Vicky (Rebecca Hall) and Cristina (Scarlett Johansson, Allen's newest muse) are completely diverse best friends, who meet and are offered to be seduced by a suave painter/Casanova, Juan Antonio (Javier Bardem), for a weekend full of wine and lovemaking. The strait-laced Vicky is married to a boring white man, while Cristina is the more adventurous one. Soon, Cristina settles into a lusty three-way relationship with Juan and his unpredictable, loose-cannon ex-wife, Maria Elena (Penelope Cruz, who won an Oscar for her fiery performance). 

Allen's breezy and perhaps “Frenchiest” piece of work is cast to perfection and the attractive stars are engaging in their performances, heightened by a palpably laid-back atmosphere, but it's not without its flaws. Christopher Evan Welch's narration is way too obvious, an unnecessary and condescending device used rather than allowing the images and performances to speak for themselves. Even the exotic Spanish country is a character in itself, and Javier Aguirresarobe's cinematography gorgeous. 

And even if this trifle ultimately doesn't add up to a lot, the writing is smart, the music charmingly quirky, and the characters richly written. 

Whatever Works (2009)
92 min., rated PG-13.

Grade: B

Woody Allen dusted off an old script once intended for Zero Mostel and re-wrote it to suit the talents of "Curb Your Enthusiasm"'s Larry David. Behind the camera, Woody is in fine fettle with "Whatever Works," the auteur's first comfort-zone return to New York City in five years after going European. In fact, it works as a time warp to earlier Woody. 

David is the right replacement for Allen's archetypal nebbish, eccentric persona, playing Boris Yellnikoff, a limping, crotchety, cynical old Jewish misanthrope who talks down to everyone, including us directly. Right off the bat, Boris breaks the fourth wall and bitter Boris makes it loud and clear that he's not a likable guy. And this is not “the feel-good movie of the year,” so if we want to feel good “go get a foot massage.” A self-absorbed, self-professed genius who thinks all children are imbeciles and a germaphobe who sings the “Happy Birthday” song twice when washing his hands, Boris attempts suicide by jumping out his apartment window but hits the canopy. He shows a hint of humanity (after a while, of course) when taking in Melodie St. Ann Celestine (a beguiling Evan Rachel Wood), a Mississippian runaway waif begging for food. Melodie develops a crush on him, Boris thinks it's inappropriate, but whatever works.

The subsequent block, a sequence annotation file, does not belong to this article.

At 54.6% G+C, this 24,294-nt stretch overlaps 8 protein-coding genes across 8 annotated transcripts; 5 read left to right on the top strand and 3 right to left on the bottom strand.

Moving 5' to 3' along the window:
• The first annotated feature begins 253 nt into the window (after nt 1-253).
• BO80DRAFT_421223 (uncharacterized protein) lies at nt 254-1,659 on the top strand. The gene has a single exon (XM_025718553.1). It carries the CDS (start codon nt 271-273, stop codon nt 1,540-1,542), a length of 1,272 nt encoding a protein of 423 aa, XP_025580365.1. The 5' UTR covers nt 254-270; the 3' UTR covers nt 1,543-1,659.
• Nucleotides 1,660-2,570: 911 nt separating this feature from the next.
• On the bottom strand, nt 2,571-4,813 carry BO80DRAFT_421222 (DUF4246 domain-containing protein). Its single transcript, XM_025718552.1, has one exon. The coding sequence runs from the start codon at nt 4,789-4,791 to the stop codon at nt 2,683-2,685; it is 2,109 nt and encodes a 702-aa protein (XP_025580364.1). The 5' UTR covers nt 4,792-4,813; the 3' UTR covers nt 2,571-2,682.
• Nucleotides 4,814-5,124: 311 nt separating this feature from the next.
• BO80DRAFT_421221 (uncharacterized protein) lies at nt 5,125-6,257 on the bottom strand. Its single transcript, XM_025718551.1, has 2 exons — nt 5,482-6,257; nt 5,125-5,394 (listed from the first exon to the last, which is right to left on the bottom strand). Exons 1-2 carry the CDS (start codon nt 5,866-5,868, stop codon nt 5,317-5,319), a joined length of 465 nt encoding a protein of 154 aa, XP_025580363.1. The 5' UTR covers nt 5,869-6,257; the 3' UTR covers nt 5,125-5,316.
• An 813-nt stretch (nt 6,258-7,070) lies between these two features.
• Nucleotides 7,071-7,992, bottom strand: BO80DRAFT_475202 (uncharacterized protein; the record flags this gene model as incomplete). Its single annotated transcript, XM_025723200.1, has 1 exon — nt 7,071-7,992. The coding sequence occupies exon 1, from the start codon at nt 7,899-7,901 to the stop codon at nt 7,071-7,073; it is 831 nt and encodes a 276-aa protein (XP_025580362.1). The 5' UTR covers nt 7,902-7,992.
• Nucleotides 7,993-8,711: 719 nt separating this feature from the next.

The Boris character is off-putting, but he warms up, and his courtship with Melodie is happily treated with charm, not smarm. David (seeing his chicken legs in shorts) and Wood are excellent, as are Patricia Clarkson and Ed Begley Jr., as Melodie's divorced parents, who evolve their characters into interesting directions. 

"Whatever Works" may not be quintessential Woody, as it's scraps of his other work, but still a sharply written, enjoyable diversion with New York flavor, so whatever works. 

You Will Meet a Tall Dark Stranger (2010)
98 min., rated R. 
Grade: C

Woody Allen rejuvenated himself five years ago with "Match Point" in London, and now returns to the European city, filling his yearly quota. Like the film points out from the start and at the end, Woody's trifling "You Will Meet a Tall Dark Stranger" is just like the old Shakespeare quote, “a tale told by an idiot, full of sound and fury, signifying nothing.” Although Allen is no idiot, this entry is more of a meaningless exercise filled with a talented cast reading his Allen-y dialogue in a poorly used London. 

As this joyless tale of marriage foibles and extramarital lust would have it, everyone desires something in their unfulfilled lives, but hasn't Allen said enough on the subject? The daffy Gemma Jones and Anthony Hopkins play a newly separated older couple when the old guy, working out, tanning, and teeth-whitening to seek his lost youth, marries a flashy ex-prostitute (Lucy Punch), while she listens to a fortune-telling friend who tells her she'll meet someone great. The couple's daughter (Naomi Watts) has her own marriage unravelling with her self-absorbed novelist husband (Josh Brolin), who's attracted to their soon-to-be-married neighbor/muse (Slumdog Millionaire's Freida Pinto) while said wife's tempted by her handsome boss (a wasted Antonio Banderas). 

Most of these characters are unlikable whiners that we don't care about, don't deserve what they want, and stay the same throughout. 

"You Will Meet a Tall Dark Stranger" has its moments and has the tone of a feather, but it's a shruggable effort from Woody Allen of all people. The narration is grating by Zak Orth, sounding a lot like Allen himself, and feels more like a demonstration. And Brolin has to be the most misguided candidate to impersonate Allen's neuroses or call his love object “a hot little number.” Pinto, loved by the camera, and Punch, an absolute floozy hoot, land the most impression. 

Allen tries to say that illusions work better than the medicine, but his new movie is only an illusion of his earlier, better work.